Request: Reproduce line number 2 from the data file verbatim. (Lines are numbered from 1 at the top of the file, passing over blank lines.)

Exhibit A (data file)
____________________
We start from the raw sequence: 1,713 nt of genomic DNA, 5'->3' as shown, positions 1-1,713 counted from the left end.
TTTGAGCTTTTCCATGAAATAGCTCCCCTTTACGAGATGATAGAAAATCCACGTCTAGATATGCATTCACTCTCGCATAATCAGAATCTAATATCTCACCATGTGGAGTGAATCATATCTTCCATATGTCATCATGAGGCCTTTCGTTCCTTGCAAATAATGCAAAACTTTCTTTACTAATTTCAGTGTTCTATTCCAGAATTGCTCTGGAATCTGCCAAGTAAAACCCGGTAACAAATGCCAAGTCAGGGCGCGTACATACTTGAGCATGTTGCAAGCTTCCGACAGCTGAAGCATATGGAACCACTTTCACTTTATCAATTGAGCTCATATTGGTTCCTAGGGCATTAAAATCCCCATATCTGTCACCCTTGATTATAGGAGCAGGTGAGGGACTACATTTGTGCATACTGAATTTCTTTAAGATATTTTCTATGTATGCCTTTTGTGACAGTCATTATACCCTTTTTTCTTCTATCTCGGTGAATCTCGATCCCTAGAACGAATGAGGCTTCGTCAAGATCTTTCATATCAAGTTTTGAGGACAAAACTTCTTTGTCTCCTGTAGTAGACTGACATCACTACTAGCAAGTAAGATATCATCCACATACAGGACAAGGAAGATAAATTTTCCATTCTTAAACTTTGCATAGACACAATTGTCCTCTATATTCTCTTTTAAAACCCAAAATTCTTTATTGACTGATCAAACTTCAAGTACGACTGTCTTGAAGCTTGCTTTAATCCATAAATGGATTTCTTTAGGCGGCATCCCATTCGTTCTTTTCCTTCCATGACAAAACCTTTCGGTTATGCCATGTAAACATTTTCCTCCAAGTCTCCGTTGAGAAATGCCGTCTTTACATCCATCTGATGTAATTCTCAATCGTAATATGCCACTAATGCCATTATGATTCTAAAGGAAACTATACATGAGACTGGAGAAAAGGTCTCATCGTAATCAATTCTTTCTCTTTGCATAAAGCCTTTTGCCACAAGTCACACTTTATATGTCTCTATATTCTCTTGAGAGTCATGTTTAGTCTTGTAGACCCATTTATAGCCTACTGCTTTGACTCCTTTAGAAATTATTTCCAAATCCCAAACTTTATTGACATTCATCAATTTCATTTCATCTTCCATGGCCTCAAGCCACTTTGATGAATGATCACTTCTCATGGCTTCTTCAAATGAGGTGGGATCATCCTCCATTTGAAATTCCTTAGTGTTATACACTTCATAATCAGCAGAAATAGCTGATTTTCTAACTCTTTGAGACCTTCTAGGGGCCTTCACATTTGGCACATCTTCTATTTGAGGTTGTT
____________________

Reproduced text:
TTTGAGCTTTTCCATGAAATAGCTCCCCTTTACGAGATGATAGAAAATCCACGTCTAGATATGCATTCACTCTCGCATAATCAGAATCTAATATCTCACCATGTGGAGTGAATCATATCTTCCATATGTCATCATGAGGCCTTTCGTTCCTTGCAAATAATGCAAAACTTTCTTTACTAATTTCAGTGTTCTATTCCAGAATTGCTCTGGAATCTGCCAAGTAAAACCCGGTAACAAATGCCAAGTCAGGGCGCGTACATACTTGAGCATGTTGCAAGCTTCCGACAGCTGAAGCATATGGAACCACTTTCACTTTATCAATTGAGCTCATATTGGTTCCTAGGGCATTAAAATCCCCATATCTGTCACCCTTGATTATAGGAGCAGGTGAGGGACTACATTTGTGCATACTGAATTTCTTTAAGATATTTTCTATGTATGCCTTTTGTGACAGTCATTATACCCTTTTTTCTTCTATCTCGGTGAATCTCGATCCCTAGAACGAATGAGGCTTCGTCAAGATCTTTCATATCAAGTTTTGAGGACAAAACTTCTTTGTCTCCTGTAGTAGACTGACATCACTACTAGCAAGTAAGATATCATCCACATACAGGACAAGGAAGATAAATTTTCCATTCTTAAACTTTGCATAGACACAATTGTCCTCTATATTCTCTTTTAAAACCCAAAATTCTTTATTGACTGATCAAACTTCAAGTACGACTGTCTTGAAGCTTGCTTTAATCCATAAATGGATTTCTTTAGGCGGCATCCCATTCGTTCTTTTCCTTCCATGACAAAACCTTTCGGTTATGCCATGTAAACATTTTCCTCCAAGTCTCCGTTGAGAAATGCCGTCTTTACATCCATCTGATGTAATTCTCAATCGTAATATGCCACTAATGCCATTATGATTCTAAAGGAAACTATACATGAGACTGGAGAAAAGGTCTCATCGTAATCAATTCTTTCTCTTTGCATAAAGCCTTTTGCCACAAGTCACACTTTATATGTCTCTATATTCTCTTGAGAGTCATGTTTAGTCTTGTAGACCCATTTATAGCCTACTGCTTTGACTCCTTTAGAAATTATTTCCAAATCCCAAACTTTATTGACATTCATCAATTTCATTTCATCTTCCATGGCCTCAAGCCACTTTGATGAATGATCACTTCTCATGGCTTCTTCAAATGAGGTGGGATCATCCTCCATTTGAAATTCCTTAGTGTTATACACTTCATAATCAGCAGAAATAGCTGATTTTCTAACTCTTTGAGACCTTCTAGGGGCCTTCACATTTGGCACATCTTCTATTTGAGGTTGTT